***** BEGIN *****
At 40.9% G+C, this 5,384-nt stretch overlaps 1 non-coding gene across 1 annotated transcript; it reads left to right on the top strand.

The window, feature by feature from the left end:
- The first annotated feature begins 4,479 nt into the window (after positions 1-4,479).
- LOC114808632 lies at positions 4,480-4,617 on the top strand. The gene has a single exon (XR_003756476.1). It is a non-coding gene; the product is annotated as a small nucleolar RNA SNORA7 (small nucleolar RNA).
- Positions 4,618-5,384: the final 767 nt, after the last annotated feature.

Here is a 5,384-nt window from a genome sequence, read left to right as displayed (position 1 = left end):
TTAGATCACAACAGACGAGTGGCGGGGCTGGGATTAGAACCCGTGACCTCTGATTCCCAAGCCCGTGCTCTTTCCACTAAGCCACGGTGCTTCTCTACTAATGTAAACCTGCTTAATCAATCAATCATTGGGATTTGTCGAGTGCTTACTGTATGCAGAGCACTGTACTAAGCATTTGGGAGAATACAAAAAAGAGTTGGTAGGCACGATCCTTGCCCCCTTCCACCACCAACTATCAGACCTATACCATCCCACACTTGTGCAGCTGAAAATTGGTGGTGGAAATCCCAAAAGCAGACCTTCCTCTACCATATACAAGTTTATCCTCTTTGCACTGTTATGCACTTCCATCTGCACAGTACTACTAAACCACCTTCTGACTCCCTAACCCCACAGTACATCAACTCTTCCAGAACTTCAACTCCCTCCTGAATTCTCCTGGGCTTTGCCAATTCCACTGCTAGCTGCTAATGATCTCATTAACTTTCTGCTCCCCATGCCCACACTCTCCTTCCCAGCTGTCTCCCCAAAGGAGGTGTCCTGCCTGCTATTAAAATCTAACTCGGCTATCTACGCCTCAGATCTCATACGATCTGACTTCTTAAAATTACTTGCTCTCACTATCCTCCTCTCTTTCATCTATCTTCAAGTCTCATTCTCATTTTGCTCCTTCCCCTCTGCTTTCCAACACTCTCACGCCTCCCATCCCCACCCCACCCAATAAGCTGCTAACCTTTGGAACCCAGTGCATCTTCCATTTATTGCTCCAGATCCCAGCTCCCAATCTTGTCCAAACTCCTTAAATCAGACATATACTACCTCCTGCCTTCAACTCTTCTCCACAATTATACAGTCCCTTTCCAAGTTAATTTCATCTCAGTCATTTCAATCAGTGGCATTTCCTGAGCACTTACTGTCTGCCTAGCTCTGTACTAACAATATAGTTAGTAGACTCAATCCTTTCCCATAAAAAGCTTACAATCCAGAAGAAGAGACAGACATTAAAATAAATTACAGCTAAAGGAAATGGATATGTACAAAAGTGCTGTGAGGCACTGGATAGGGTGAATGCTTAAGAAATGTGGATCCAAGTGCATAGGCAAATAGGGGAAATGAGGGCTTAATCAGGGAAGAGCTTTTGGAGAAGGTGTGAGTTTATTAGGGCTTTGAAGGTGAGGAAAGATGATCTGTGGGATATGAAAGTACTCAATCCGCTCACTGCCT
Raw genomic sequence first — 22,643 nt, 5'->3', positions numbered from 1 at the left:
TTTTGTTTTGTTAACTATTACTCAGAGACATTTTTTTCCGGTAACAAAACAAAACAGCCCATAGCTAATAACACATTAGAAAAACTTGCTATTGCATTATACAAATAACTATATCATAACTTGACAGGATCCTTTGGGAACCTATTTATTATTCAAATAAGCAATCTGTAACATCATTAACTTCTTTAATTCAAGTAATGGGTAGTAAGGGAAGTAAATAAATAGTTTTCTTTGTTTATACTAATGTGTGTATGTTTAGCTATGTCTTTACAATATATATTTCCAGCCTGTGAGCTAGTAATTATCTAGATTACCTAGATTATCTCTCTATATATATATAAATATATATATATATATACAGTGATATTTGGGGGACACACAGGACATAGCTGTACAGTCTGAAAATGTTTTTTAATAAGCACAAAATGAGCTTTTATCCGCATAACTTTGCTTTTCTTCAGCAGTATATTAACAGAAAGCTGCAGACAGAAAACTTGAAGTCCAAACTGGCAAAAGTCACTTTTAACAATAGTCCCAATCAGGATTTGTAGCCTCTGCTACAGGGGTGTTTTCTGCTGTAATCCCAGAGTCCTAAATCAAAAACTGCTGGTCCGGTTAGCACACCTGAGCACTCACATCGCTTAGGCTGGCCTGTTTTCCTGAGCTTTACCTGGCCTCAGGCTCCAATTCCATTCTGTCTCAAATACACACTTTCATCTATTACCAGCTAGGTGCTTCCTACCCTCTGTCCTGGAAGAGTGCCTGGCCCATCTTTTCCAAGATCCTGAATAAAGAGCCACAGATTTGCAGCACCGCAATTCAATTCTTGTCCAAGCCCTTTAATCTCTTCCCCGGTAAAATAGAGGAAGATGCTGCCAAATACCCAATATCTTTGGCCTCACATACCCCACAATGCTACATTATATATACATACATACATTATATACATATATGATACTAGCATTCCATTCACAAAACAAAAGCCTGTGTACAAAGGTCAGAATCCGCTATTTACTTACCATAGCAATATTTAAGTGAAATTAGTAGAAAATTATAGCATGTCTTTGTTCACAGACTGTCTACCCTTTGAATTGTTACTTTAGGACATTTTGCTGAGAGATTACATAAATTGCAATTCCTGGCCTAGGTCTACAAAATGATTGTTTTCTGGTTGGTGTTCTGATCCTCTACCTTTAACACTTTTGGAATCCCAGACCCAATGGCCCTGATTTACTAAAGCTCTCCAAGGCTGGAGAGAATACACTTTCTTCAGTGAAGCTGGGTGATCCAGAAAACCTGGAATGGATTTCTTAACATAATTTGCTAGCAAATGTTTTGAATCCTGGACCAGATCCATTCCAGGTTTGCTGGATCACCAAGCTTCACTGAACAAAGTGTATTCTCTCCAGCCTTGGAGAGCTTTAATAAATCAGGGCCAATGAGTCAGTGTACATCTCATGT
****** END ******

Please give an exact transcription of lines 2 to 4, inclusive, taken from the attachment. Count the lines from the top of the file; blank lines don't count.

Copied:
The window, feature by feature from the left end:
- The first annotated feature begins 4,479 nt into the window (after positions 1-4,479).
- LOC114808632 lies at positions 4,480-4,617 on the top strand. The gene has a single exon (XR_003756476.1). It is a non-coding gene; the product is annotated as a small nucleolar RNA SNORA7 (small nucleolar RNA).